University Museum to host unique exhibit
In conjunction with the sixth annual Oxford Fiber Arts Festival set for Jan. 28-30, Caryl Bryer Fallert-Gentry will host a solo exhibition of her unique quilts Jan. 26 through April 16 at University Museum.
“For as long as I can remember, I have expressed myself through artwork,” Fallert-Gentry states on her website. “My formal training was primarily in design, drawing, and studio painting. After many years of painting, sewing, and experimenting with other media, I discovered that fabric, as a fine art medium, best expressed my personal vision. Since 1982, I have been a quilt maker, i.e., my work is constructed from layers of fabric, stitched together with batting or other filler between the layers.”
Her work is widely recognized and displayed throughout the world.
“I love the tactile qualities of cloth, and the unlimited color range made possible by hand dyeing, and other surface design techniques,” Fallert-Gentry continues. “For 20 years, virtually all of my quilts begin with white, 100 percent cotton fabric. The fabric was dyed, painted and printed to create the palette of colors and visual texture used in piecing and appliquéing my images.”
In 2004 she began licensing some of her original painted and dyed designs to Benartex, for use in commercially screened fabrics, and many of the quilts since then have included these fabrics. She is also making a series of quilts from images scanned and manipulated in the computer and printed directly on fabric with archival ink jet inks.
Vibrant colors are what set her quilt works apart from many others.
“The focus of my work is on the qualities of color, line and texture, which will engage the spirit and emotions of the viewer, evoking a sense of mystery, excitement, or joy,” Fallert-Gentry said. “Illusions of movement, depth and luminosity are common to most of my work. The inner glow is created by hand-dyeing or painting my fabrics in gradual progressions from light to dark.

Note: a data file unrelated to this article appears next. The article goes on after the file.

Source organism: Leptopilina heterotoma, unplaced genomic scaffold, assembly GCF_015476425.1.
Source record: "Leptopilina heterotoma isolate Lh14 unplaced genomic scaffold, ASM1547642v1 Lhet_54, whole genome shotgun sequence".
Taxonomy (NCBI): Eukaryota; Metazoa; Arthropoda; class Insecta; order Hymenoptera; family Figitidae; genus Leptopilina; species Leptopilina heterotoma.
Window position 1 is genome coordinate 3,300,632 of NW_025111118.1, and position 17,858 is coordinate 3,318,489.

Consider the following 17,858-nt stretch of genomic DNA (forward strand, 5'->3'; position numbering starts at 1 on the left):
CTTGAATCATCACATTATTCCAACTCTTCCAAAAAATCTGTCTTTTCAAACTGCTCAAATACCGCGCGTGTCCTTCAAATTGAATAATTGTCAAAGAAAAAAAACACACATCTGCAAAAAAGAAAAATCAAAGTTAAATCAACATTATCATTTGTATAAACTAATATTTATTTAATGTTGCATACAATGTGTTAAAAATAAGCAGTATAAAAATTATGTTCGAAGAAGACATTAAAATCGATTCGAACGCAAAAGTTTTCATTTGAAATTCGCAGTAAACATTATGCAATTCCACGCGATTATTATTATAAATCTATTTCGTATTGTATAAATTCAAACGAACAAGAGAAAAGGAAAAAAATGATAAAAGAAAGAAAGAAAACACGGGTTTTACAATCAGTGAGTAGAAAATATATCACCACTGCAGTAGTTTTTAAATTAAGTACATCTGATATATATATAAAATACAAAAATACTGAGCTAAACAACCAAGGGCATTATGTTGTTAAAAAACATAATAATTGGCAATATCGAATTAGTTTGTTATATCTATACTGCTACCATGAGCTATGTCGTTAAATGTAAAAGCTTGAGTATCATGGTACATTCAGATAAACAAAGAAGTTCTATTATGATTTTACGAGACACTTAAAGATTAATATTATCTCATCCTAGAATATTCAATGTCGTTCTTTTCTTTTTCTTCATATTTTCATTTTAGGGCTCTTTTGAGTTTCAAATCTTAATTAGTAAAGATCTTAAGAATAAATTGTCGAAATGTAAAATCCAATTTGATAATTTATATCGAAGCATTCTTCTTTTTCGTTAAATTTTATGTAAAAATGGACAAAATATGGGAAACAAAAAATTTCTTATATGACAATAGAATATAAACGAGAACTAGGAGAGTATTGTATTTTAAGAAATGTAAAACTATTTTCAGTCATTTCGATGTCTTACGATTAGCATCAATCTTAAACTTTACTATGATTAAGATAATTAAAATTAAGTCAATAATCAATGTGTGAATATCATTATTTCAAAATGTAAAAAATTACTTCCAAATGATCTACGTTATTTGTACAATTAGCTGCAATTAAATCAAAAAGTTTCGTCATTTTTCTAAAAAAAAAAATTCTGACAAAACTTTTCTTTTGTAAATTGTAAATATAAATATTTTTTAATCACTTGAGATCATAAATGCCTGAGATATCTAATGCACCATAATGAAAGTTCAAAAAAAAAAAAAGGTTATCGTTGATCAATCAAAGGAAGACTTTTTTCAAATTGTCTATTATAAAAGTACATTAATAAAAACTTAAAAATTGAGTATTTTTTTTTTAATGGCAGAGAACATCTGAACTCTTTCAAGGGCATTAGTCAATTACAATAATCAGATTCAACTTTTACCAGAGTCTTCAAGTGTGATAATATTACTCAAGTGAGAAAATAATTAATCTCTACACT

“Both my geometric color studies, and my more organic, curved seam abstracts are inspired by visual impressions, collected in my travels, in my everyday life, and in my imagination. Although some of my quilts include pictorial images, my work is most often about seeing, experiencing and imagining, rather than pictorial representation of any specific object or species. When recognizable objects appear, they represent the emotions and flights of fantasy evoked by those objects. My intention is to focus on positive energy and depict that in my work.”
Her intention is for her quilts to be seen and enjoyed by others.
“It is my hope that they will lift the spirits and delight the eyes of those who see them,” she said. “I am constantly learning and my work evolves as I find new images in my imagination and develop the techniques to create them in cloth. As a teacher I believe that the magic of art lies in our heads and in our hearts. I love sharing my techniques with others so they can share their magic with me.”
As part of the opening of the exhibition, Fallert-Gentry will give a lecture and seminar on Jan. 28 titled “These are NOT your grandmother’s quilts: An Introduction to Quilts as Fine Art.”
Carylbryer Fallert-Gentry: 40 Years of Color, Light & Motion
Jan. 26-April 16 @ University Museum
The 58-piece exhibition includes her fine-art quilts from 1976 to present day. A reception and artists lecture will be held Jan. 28 from 6:30-8:30 p.m. Admission is free.